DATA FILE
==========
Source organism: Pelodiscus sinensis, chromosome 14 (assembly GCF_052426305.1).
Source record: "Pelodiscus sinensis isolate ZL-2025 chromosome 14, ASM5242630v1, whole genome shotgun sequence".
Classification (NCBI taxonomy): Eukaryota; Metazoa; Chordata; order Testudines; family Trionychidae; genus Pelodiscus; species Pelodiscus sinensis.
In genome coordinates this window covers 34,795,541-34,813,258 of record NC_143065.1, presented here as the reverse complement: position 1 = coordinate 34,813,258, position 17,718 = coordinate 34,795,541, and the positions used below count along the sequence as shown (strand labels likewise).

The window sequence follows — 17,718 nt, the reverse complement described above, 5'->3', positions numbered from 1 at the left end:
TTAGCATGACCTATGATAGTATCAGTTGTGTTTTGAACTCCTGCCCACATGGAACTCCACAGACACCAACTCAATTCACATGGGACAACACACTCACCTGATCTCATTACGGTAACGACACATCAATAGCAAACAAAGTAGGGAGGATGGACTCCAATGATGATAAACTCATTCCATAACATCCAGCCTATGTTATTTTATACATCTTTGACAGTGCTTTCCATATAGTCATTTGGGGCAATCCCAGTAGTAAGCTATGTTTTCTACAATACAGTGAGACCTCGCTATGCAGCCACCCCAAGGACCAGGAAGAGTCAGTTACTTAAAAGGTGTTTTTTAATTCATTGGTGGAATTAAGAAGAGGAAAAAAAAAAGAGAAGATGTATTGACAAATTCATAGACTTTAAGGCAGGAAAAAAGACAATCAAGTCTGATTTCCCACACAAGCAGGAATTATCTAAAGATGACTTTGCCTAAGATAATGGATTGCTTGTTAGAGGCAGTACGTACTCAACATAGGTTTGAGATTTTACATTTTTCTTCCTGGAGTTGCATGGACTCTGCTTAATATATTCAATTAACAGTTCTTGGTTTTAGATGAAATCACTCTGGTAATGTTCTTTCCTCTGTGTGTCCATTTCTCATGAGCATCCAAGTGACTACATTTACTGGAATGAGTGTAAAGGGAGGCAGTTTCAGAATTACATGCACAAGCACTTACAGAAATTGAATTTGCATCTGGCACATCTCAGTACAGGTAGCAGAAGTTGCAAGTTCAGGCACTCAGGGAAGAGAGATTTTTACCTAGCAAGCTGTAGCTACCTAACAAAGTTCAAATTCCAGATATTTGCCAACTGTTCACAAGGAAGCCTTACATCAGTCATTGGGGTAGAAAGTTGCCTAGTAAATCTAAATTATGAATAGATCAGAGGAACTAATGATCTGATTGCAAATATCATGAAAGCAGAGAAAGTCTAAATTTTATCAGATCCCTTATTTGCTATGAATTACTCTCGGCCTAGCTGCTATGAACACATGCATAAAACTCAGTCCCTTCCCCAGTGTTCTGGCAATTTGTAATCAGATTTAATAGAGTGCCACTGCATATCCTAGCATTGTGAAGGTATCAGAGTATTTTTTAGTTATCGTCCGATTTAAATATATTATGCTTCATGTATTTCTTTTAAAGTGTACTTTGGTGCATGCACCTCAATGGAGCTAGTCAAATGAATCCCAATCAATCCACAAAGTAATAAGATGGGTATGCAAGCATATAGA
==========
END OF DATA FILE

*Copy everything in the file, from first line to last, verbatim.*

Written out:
Source organism: Pelodiscus sinensis, chromosome 14 (assembly GCF_052426305.1).
Source record: "Pelodiscus sinensis isolate ZL-2025 chromosome 14, ASM5242630v1, whole genome shotgun sequence".
Classification (NCBI taxonomy): Eukaryota; Metazoa; Chordata; order Testudines; family Trionychidae; genus Pelodiscus; species Pelodiscus sinensis.
In genome coordinates this window covers 34,795,541-34,813,258 of record NC_143065.1, presented here as the reverse complement: position 1 = coordinate 34,813,258, position 17,718 = coordinate 34,795,541, and the positions used below count along the sequence as shown (strand labels likewise).

The window sequence follows — 17,718 nt, the reverse complement described above, 5'->3', positions numbered from 1 at the left end:
TTAGCATGACCTATGATAGTATCAGTTGTGTTTTGAACTCCTGCCCACATGGAACTCCACAGACACCAACTCAATTCACATGGGACAACACACTCACCTGATCTCATTACGGTAACGACACATCAATAGCAAACAAAGTAGGGAGGATGGACTCCAATGATGATAAACTCATTCCATAACATCCAGCCTATGTTATTTTATACATCTTTGACAGTGCTTTCCATATAGTCATTTGGGGCAATCCCAGTAGTAAGCTATGTTTTCTACAATACAGTGAGACCTCGCTATGCAGCCACCCCAAGGACCAGGAAGAGTCAGTTACTTAAAAGGTGTTTTTTAATTCATTGGTGGAATTAAGAAGAGGAAAAAAAAAAGAGAAGATGTATTGACAAATTCATAGACTTTAAGGCAGGAAAAAAGACAATCAAGTCTGATTTCCCACACAAGCAGGAATTATCTAAAGATGACTTTGCCTAAGATAATGGATTGCTTGTTAGAGGCAGTACGTACTCAACATAGGTTTGAGATTTTACATTTTTCTTCCTGGAGTTGCATGGACTCTGCTTAATATATTCAATTAACAGTTCTTGGTTTTAGATGAAATCACTCTGGTAATGTTCTTTCCTCTGTGTGTCCATTTCTCATGAGCATCCAAGTGACTACATTTACTGGAATGAGTGTAAAGGGAGGCAGTTTCAGAATTACATGCACAAGCACTTACAGAAATTGAATTTGCATCTGGCACATCTCAGTACAGGTAGCAGAAGTTGCAAGTTCAGGCACTCAGGGAAGAGAGATTTTTACCTAGCAAGCTGTAGCTACCTAACAAAGTTCAAATTCCAGATATTTGCCAACTGTTCACAAGGAAGCCTTACATCAGTCATTGGGGTAGAAAGTTGCCTAGTAAATCTAAATTATGAATAGATCAGAGGAACTAATGATCTGATTGCAAATATCATGAAAGCAGAGAAAGTCTAAATTTTATCAGATCCCTTATTTGCTATGAATTACTCTCGGCCTAGCTGCTATGAACACATGCATAAAACTCAGTCCCTTCCCCAGTGTTCTGGCAATTTGTAATCAGATTTAATAGAGTGCCACTGCATATCCTAGCATTGTGAAGGTATCAGAGTATTTTTTAGTTATCGTCCGATTTAAATATATTATGCTTCATGTATTTCTTTTAAAGTGTACTTTGGTGCATGCACCTCAATGGAGCTAGTCAAATGAATCCCAATCAATCCACAAAGTAATAAGATGGGTATGCAAGCATATAGA